Ruto: Rejected judges have been condemned unheard

Deputy President William Ruto has decried the decision by President Uhuru Kenyatta to reject judges who were recommended for promotion by the Judicial Service Commission (JSC) without being given a chance to defend themselves.

In an apparent criticism of the decision by his boss to leave the judges out, the country’s second-in-command said the judicial officers have been ‘condemned unheard.’

“What I oppose is them being condemned unheard. This is because they haven’t been given a chance to defend themselves.” Ruto charged

The six judges include Justices Aggrey Muchelule, George Odunga, Weldon Korir, and Joel Ngugi, who were to serve in the Appellate court. Others were Judith Cheruiyot and Evans Makori who were recommended for promotion to superior courts.

“In the eyes of Kenyans, the judges are being viewed as guilty of offenses, yet they haven’t had an opportunity to tell their side of the story.” He added

On this, Ruto hit out at persons he accused of offering wrong advice to the Head of State, to a point where it has created confusion on the next steps.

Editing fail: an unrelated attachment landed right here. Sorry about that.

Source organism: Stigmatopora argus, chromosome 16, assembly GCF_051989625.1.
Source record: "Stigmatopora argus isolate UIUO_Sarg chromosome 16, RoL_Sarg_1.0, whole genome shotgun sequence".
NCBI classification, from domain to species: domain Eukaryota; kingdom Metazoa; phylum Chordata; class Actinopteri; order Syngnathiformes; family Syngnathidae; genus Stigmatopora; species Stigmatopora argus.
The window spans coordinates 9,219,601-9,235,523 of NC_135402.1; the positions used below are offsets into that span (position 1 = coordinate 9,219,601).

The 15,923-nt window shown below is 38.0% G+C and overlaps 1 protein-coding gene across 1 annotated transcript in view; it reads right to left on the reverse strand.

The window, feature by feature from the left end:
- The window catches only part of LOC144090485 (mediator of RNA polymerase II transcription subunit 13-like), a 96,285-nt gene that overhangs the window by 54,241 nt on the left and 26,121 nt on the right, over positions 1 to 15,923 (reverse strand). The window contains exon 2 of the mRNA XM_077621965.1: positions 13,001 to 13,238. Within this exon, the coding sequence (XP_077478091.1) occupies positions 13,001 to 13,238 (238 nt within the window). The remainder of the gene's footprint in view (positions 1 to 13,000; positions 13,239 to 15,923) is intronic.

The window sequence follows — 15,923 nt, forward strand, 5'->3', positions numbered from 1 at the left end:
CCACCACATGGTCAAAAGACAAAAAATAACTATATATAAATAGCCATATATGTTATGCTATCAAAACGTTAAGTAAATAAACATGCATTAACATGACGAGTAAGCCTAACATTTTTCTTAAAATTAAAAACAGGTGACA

According to the DP, the affected judges should be sworn into office and all issues raised against them can be brought before the JSC for a fresh review.

“The JSC can form a tribunal, issues against the judges heard and those found unsuitable will be removed and those found clean to remain in office.” He said

During an interview with a local radio station, Ruto was adamant that if there were issues around their suitability to hold office, the constitution provides mechanisms on how to handle them.

“The issues that are being said in regards to the five judges should have been provided before the interviews so that the Judicial Service Commission should have made a decision based on that.” He said

Ruto says the Executive should not be viewed as being keen to interfere with the affairs of the Judiciary. He insists that the judges should be independent, and not be forced to incline to any group if they are to dispense justice to all.

“That is why I opposed the BBI. It provided for a Judiciary Ombudsman, who will superintend the affairs of the Judiciary. I vehemently opposed this because that is how to undermine the independence of the judiciary.” He concluded


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